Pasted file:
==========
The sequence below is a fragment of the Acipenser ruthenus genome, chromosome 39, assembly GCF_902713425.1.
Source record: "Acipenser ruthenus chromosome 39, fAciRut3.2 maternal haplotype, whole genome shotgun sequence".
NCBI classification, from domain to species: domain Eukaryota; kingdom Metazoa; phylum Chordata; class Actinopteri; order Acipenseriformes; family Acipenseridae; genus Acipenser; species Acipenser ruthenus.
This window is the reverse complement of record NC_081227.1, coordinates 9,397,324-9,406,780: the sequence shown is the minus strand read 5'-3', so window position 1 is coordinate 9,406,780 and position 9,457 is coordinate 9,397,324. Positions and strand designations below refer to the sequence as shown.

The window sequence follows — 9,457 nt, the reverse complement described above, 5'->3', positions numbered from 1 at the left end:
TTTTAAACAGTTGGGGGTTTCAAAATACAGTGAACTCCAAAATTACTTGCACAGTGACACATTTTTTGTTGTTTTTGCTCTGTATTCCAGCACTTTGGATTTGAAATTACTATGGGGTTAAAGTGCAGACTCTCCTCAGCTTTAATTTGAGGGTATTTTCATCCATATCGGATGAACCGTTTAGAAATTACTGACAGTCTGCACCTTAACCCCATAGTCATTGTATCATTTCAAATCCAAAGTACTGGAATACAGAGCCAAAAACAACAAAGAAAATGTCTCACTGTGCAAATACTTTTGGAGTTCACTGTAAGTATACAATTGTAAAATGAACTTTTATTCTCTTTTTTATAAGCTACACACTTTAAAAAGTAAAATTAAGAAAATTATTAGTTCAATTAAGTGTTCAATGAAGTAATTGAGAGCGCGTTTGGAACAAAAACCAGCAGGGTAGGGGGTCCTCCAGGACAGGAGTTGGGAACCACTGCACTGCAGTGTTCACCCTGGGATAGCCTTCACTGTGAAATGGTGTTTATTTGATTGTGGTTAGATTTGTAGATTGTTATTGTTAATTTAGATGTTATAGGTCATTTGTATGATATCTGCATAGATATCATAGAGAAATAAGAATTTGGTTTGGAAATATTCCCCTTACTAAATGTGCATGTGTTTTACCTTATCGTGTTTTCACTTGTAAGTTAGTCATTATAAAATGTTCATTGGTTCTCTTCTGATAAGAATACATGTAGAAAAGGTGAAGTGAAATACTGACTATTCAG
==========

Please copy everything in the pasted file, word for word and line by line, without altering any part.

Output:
The sequence below is a fragment of the Acipenser ruthenus genome, chromosome 39, assembly GCF_902713425.1.
Source record: "Acipenser ruthenus chromosome 39, fAciRut3.2 maternal haplotype, whole genome shotgun sequence".
NCBI classification, from domain to species: domain Eukaryota; kingdom Metazoa; phylum Chordata; class Actinopteri; order Acipenseriformes; family Acipenseridae; genus Acipenser; species Acipenser ruthenus.
This window is the reverse complement of record NC_081227.1, coordinates 9,397,324-9,406,780: the sequence shown is the minus strand read 5'-3', so window position 1 is coordinate 9,406,780 and position 9,457 is coordinate 9,397,324. Positions and strand designations below refer to the sequence as shown.

The window sequence follows — 9,457 nt, the reverse complement described above, 5'->3', positions numbered from 1 at the left end:
TTTTAAACAGTTGGGGGTTTCAAAATACAGTGAACTCCAAAATTACTTGCACAGTGACACATTTTTTGTTGTTTTTGCTCTGTATTCCAGCACTTTGGATTTGAAATTACTATGGGGTTAAAGTGCAGACTCTCCTCAGCTTTAATTTGAGGGTATTTTCATCCATATCGGATGAACCGTTTAGAAATTACTGACAGTCTGCACCTTAACCCCATAGTCATTGTATCATTTCAAATCCAAAGTACTGGAATACAGAGCCAAAAACAACAAAGAAAATGTCTCACTGTGCAAATACTTTTGGAGTTCACTGTAAGTATACAATTGTAAAATGAACTTTTATTCTCTTTTTTATAAGCTACACACTTTAAAAAGTAAAATTAAGAAAATTATTAGTTCAATTAAGTGTTCAATGAAGTAATTGAGAGCGCGTTTGGAACAAAAACCAGCAGGGTAGGGGGTCCTCCAGGACAGGAGTTGGGAACCACTGCACTGCAGTGTTCACCCTGGGATAGCCTTCACTGTGAAATGGTGTTTATTTGATTGTGGTTAGATTTGTAGATTGTTATTGTTAATTTAGATGTTATAGGTCATTTGTATGATATCTGCATAGATATCATAGAGAAATAAGAATTTGGTTTGGAAATATTCCCCTTACTAAATGTGCATGTGTTTTACCTTATCGTGTTTTCACTTGTAAGTTAGTCATTATAAAATGTTCATTGGTTCTCTTCTGATAAGAATACATGTAGAAAAGGTGAAGTGAAATACTGACTATTCAG